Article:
Saturday, March 28, 2015

My Love Will Find You

My last post ended in a quiet lonely place. In order to receive this update, you'll need to come along with me as we jump off the quiet couch and head down the carnival maze that has brought our journey to where it is today. You’ve all been asking “How is the adoption process going?" Here’s the honest truth: we HAVE officially adopted not one but SEVEN little humans! This blog post will be longer than usual but hang with me. It’s a miraculous story worth reading.

The past year has been a roller coaster of emotions. We continued down the agency route then private adoption route which led us into some heartache and a general sense of feeling like something wasn’t quite right. We long for a baby so badly, but we don’t want to make any decision based solely on time or finances. We want this process to be led by the Lord and follow the unique plan designed for our unique family. International adoption, Domestic Agency, Domestic Private, Surrogacy, Foster to Adopt… so many options. How is it possible that we want to start a family so badly but we continue to be faced with closed doors, disappointment, heartache, and a general sense that we’re missing something?

In our adoption training with the agency, we were in a room full of adorable couples with beautiful love stories. All of them seemed so deserving, so desperate for a child. At that time this particular agency had 40-50 families in their waiting pool (they typically try to keep is below 25) and they had only finalized two infant adoptions the prior year. We were trained that mental health disorders, substance abuse, and incarceration are all common in biological parents and all things we should prepare ourselves for. Other legal resources show that between 2005 - 2006 there were 2,365 non DHS adoptions including step parent, second parent, independent, relative, private agency and international adoptions finalized in the state of Oregon. Those statistics have dropped every year since then and in 2013 – 2014 the number of finalized adoptions in Oregon was 781. That’s a 67% decrease in seven years. Professional resources say that fewer teen pregnancies, more effective birth control that is easier to use, tax dollars dedicated to birth control and sex education in schools all contribute to these statistics. Fewer unplanned pregnancies is wonderful news for the greater good of society, but what does it mean for couples like us who are relying on adoption to expand our own family?

We want to feel needed in the world of adoption. Looking around that room of waiting couples and looking at those statistics made us feel unneeded and in the way of other couples fulfilling their own dream. We wanted it to be our path because we had already spent time and money heading down that road, but we knew in our hearts that it didn’t feel right. That feeling is rather annoying and frustrating when you are trying to be obedient to not head down the wrong road but you are also not seeing the correct road pop up anywhere on the radar.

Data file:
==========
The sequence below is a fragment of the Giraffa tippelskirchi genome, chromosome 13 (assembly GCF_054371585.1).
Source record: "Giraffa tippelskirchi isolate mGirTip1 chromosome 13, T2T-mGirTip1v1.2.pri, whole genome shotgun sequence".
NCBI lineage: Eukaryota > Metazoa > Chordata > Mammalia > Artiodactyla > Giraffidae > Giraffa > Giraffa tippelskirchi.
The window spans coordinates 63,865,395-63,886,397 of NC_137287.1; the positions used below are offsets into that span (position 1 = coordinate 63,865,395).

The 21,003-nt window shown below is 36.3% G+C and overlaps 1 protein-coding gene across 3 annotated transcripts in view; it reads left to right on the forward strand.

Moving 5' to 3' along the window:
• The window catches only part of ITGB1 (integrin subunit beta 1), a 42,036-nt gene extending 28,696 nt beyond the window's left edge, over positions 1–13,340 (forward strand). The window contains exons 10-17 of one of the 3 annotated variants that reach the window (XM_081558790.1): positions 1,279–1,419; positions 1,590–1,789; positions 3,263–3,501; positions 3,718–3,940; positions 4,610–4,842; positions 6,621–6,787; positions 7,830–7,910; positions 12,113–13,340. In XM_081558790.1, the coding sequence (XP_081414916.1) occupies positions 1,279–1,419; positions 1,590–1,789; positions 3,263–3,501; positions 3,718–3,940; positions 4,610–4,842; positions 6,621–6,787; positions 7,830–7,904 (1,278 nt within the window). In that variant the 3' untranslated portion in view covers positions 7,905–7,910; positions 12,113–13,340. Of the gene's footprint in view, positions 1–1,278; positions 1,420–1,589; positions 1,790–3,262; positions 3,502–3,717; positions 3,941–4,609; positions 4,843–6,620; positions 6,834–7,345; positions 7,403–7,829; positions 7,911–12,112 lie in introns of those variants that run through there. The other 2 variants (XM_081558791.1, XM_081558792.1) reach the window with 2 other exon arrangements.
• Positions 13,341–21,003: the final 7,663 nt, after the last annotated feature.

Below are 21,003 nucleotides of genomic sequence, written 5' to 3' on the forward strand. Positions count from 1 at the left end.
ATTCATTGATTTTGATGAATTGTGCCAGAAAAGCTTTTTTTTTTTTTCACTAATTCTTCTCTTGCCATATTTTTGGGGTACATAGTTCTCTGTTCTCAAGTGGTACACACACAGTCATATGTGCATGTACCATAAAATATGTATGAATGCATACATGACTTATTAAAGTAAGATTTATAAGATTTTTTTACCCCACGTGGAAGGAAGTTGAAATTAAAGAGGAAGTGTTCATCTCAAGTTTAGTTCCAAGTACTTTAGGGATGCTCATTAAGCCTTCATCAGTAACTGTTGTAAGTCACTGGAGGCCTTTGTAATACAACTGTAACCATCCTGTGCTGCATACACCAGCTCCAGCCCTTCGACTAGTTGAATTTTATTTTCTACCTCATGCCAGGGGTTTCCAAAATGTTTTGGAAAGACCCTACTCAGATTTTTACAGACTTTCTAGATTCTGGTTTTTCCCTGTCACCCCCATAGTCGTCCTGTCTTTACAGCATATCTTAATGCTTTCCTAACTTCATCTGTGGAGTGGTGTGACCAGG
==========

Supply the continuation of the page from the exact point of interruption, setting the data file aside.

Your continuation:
In the midst of these frustrations my sister gave me a mother’s day gift on a holiday that’s usually difficult for me. There were a couple of children’s books in a lovely gift bag. One of the books is written by Nancy Tillman and I still can’t read the first page out loud without tearing up, “I wanted you more than you will ever know, so I sent love to follow wherever you go.” I love our child so much and we haven’t even met yet. “You are my angel, my darling, my star… my love will find you wherever you are.” I knew that our journey would end with this child in our arms, but where? When? How?

It was the Tuesday after a Labor Day weekend, when I received an unexpected call from a friend. She has been a surrogate three times and has been a source of knowledge and support. She knew we were feeling discouraged by our current path and we popped into her mind as she was camping and making breakfast with her family. She was asking her children how they like their eggs cooked and in that moment she thought of us. There are so many ways to cook an egg, so many ways to welcome a new baby into the home, maybe we hadn’t been exposed to all of our options. “Have you ever thought about adopting embryos and putting them in a surrogate?” was her question. We chatted a while then said our goodbyes.  I found myself listening for the sake of being polite but in my mind I was thinking, “This is crazy! No way would it ever work for us.”

I went home that night and immediately started doing research. Our minds were blown away by the process and our hearts were instantly drawn towards the idea. For both of us this just felt right inside. So what is embryo adoption anyway? THIS is a great link to explain more. Essentially, there are many couples who choose IVF as a plan to start their families. Once their family is complete, there are often remaining embryos. We are not talking about egg donation or sperm donation. These are viable fertilized organisms in the early stages of development. They come from an egg and sperm that have been connected in a petri dish and monitored under a microscope for 3 to 6 days before being frozen. It is estimated that there are over 600,000 frozen embryos in the USA and what is to become of them once their biological parents have a family that is complete in size? They can be discarded, donated to science, or donated for adoption. I knew that “my love will find you wherever you are” but never in my wildest dreams did I imagine that “my angel, my darling, my star” was already conceived and frozen, just waiting for us.

Why did the path feel so right to us?
  • We get the peace of mind knowing that our child is growing in a safe environment free from drug and alcohol abuse.
  • We got to review detailed profiles with generations of medical and mental health history.
  • The child(ren) have become ours prior to birth. There’s no need to worry about a birth mother/father changing their minds and our hearts becoming discouraged again.
  • Couples who create embryos have spent a lot of time, thought and finances toward actively making the decision to start or expand their family. We desire an open relationship with the biological parents and sibling(s) of our child(ren) and it seems likely that in most cases a relationship with an embryo donor might be more stable than a relationship with a biological parent who chose adoption due to an unplanned pregnancy.